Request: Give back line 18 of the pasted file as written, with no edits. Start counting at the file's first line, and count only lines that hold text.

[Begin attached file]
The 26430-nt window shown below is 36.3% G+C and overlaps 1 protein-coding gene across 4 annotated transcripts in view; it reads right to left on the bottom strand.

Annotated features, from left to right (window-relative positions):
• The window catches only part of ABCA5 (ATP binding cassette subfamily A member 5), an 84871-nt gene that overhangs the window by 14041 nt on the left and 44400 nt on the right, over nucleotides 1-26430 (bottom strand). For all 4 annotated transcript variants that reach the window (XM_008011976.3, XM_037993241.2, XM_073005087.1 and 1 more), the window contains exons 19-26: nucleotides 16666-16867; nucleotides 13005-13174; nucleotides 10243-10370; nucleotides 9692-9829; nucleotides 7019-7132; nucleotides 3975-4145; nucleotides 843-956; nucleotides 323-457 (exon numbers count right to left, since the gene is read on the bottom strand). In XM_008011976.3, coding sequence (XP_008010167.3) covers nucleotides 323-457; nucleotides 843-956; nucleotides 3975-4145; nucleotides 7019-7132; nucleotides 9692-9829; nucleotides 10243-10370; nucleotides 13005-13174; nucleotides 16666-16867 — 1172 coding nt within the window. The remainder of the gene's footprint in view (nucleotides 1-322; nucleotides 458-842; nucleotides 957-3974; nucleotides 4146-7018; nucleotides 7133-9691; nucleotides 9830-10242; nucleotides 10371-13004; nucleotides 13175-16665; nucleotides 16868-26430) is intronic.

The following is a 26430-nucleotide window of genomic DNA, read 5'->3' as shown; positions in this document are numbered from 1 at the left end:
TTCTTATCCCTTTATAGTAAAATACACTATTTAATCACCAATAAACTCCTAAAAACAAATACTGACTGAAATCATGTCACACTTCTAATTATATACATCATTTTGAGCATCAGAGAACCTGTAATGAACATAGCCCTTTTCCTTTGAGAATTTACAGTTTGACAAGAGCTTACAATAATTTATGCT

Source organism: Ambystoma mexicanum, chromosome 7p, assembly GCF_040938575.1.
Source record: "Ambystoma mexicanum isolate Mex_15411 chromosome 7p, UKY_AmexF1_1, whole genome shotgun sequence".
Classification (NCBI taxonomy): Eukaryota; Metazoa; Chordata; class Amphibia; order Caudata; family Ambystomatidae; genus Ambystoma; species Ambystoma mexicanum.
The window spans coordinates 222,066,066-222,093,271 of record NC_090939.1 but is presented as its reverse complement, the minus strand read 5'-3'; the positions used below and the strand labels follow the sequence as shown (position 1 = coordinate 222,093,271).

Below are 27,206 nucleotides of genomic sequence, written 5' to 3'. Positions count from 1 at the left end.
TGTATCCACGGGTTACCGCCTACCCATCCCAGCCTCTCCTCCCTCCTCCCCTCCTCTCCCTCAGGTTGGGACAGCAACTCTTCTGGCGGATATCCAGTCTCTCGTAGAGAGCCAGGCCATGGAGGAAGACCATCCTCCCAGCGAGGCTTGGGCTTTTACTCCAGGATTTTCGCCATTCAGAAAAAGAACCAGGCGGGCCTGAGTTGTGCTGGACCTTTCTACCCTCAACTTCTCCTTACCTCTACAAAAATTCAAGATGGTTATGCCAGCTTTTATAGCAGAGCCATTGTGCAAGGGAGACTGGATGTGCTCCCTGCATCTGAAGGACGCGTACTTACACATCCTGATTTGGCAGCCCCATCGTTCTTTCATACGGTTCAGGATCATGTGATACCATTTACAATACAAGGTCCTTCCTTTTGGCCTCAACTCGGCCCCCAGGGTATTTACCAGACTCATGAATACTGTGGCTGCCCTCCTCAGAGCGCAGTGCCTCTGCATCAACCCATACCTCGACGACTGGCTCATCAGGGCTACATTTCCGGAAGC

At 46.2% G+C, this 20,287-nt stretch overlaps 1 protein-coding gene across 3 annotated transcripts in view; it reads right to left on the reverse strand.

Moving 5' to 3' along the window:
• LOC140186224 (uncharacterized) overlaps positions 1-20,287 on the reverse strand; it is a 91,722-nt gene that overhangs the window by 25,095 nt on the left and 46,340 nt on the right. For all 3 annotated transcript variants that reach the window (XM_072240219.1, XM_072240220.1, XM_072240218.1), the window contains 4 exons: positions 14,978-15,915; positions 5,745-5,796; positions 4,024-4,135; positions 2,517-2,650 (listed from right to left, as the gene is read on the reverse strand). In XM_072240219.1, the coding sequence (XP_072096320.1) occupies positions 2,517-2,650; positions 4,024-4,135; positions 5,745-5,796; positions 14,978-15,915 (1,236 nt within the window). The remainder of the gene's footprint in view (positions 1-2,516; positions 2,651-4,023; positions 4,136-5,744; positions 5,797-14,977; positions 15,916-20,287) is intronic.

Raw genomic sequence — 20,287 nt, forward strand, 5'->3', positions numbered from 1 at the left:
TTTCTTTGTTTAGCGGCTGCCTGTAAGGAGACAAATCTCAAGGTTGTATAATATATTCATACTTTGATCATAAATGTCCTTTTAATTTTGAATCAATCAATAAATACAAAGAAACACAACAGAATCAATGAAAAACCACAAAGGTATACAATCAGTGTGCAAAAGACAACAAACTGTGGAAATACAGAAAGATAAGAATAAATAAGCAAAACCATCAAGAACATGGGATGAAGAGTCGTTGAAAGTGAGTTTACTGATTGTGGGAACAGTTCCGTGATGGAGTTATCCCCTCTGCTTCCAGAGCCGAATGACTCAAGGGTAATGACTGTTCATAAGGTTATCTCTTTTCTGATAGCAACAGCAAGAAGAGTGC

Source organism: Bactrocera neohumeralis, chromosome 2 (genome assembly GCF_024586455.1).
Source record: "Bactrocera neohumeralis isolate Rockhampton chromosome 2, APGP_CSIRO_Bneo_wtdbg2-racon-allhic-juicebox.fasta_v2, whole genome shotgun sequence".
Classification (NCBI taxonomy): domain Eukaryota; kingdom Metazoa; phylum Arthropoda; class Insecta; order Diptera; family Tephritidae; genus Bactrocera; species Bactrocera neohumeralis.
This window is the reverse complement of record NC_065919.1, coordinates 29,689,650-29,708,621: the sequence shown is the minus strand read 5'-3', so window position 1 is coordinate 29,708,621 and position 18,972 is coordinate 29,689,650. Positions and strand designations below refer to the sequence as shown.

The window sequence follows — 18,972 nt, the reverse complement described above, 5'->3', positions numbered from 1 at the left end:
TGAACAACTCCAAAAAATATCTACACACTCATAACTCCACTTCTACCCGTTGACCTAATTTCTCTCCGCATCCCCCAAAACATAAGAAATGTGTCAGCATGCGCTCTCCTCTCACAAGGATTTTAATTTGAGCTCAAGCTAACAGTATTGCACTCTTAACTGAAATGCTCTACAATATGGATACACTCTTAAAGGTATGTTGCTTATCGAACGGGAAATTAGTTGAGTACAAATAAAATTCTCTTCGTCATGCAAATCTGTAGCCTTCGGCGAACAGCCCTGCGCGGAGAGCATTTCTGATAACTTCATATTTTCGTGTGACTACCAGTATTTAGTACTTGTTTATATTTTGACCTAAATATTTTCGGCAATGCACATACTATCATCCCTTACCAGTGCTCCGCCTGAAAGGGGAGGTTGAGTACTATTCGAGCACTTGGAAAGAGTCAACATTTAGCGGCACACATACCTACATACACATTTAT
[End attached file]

Source record: "Bactrocera neohumeralis isolate Rockhampton chromosome 2, APGP_CSIRO_Bneo_wtdbg2-racon-allhic-juicebox.fasta_v2, whole genome shotgun sequence".